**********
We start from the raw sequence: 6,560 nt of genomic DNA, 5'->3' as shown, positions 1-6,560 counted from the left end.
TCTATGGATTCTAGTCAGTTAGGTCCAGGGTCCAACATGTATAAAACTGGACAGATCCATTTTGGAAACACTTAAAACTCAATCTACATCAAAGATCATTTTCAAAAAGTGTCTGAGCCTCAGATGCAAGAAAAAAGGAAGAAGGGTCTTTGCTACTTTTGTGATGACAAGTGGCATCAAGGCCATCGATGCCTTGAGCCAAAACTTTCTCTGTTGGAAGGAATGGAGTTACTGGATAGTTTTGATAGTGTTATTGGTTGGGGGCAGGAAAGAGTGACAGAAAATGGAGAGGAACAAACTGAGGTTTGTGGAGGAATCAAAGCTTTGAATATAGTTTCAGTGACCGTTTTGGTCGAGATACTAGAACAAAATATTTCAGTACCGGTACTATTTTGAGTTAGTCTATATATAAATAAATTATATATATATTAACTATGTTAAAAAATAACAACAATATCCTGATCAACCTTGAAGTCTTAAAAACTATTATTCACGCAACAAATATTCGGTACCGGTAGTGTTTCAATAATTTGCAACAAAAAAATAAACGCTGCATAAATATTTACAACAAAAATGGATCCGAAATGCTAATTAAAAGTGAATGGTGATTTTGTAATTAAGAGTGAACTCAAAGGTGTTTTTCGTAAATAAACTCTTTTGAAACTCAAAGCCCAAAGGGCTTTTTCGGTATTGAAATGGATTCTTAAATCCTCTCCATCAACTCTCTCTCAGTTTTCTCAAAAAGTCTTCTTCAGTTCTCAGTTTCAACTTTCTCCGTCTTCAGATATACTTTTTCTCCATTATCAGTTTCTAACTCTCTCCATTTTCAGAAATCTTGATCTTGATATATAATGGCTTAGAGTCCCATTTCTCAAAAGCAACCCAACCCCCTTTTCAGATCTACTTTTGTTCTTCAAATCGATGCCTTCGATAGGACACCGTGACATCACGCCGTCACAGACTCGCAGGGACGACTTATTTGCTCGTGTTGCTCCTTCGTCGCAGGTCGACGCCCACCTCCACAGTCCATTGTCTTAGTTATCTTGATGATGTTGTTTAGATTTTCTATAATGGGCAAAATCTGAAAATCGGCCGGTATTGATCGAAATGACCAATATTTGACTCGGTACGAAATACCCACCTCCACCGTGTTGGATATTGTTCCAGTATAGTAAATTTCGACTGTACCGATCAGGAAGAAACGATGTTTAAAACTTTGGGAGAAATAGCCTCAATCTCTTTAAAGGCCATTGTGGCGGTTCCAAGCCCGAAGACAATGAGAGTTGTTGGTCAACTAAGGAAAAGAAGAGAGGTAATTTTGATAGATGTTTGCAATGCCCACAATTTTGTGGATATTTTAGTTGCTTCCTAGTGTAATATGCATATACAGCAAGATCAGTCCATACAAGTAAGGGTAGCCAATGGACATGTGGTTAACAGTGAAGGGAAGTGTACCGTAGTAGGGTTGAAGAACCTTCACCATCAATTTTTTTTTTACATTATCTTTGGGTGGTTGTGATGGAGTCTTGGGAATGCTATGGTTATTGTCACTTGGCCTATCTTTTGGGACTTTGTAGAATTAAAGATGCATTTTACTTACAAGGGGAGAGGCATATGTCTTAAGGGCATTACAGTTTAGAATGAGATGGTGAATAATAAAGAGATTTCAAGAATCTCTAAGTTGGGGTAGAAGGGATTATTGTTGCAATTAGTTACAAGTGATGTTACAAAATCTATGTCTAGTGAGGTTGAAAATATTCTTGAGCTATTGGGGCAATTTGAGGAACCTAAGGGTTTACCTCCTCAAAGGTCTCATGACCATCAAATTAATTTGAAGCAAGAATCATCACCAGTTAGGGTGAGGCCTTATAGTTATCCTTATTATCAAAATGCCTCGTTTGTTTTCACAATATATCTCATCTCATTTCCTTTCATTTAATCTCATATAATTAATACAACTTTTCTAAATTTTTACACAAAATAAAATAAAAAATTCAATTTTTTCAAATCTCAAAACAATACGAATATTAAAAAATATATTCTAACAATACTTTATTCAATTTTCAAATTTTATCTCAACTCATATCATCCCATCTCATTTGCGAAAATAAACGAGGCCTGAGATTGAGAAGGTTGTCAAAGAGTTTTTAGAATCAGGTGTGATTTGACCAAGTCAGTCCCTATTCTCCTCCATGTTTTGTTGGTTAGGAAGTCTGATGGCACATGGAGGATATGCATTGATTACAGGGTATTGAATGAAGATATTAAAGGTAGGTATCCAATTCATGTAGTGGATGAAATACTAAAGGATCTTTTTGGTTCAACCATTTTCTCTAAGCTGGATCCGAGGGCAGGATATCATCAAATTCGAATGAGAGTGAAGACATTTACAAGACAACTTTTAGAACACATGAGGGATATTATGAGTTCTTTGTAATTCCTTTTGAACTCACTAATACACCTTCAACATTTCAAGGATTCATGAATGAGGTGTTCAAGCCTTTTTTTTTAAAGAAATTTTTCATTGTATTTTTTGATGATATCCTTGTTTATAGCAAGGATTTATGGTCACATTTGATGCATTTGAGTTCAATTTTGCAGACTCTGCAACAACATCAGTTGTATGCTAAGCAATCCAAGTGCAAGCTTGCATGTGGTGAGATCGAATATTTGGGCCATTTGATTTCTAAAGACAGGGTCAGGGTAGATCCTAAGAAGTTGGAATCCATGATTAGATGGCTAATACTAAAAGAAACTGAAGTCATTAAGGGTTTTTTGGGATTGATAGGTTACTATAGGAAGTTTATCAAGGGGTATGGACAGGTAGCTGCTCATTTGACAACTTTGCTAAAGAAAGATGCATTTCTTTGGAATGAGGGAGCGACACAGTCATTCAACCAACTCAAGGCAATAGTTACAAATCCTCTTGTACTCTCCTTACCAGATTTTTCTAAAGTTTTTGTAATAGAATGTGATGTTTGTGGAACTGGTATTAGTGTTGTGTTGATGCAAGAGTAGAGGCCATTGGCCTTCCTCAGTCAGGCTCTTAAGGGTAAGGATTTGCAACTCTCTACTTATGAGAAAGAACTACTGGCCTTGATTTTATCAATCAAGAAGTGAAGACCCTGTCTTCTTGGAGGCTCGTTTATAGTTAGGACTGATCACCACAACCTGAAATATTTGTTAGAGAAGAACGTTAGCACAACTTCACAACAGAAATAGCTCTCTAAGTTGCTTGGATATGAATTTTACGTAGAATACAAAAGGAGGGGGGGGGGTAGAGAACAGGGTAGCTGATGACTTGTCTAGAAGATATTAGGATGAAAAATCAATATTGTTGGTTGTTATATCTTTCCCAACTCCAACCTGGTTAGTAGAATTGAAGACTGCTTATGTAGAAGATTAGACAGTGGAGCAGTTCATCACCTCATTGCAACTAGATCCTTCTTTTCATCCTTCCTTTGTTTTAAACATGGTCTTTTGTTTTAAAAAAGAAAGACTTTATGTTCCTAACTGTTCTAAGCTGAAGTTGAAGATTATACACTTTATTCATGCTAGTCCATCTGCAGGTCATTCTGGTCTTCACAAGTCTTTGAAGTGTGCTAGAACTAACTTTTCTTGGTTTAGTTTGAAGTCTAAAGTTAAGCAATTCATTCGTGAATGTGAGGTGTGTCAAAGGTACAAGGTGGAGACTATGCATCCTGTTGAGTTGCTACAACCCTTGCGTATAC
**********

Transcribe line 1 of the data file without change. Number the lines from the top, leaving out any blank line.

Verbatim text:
We start from the raw sequence: 6,560 nt of genomic DNA, 5'->3' as shown, positions 1-6,560 counted from the left end.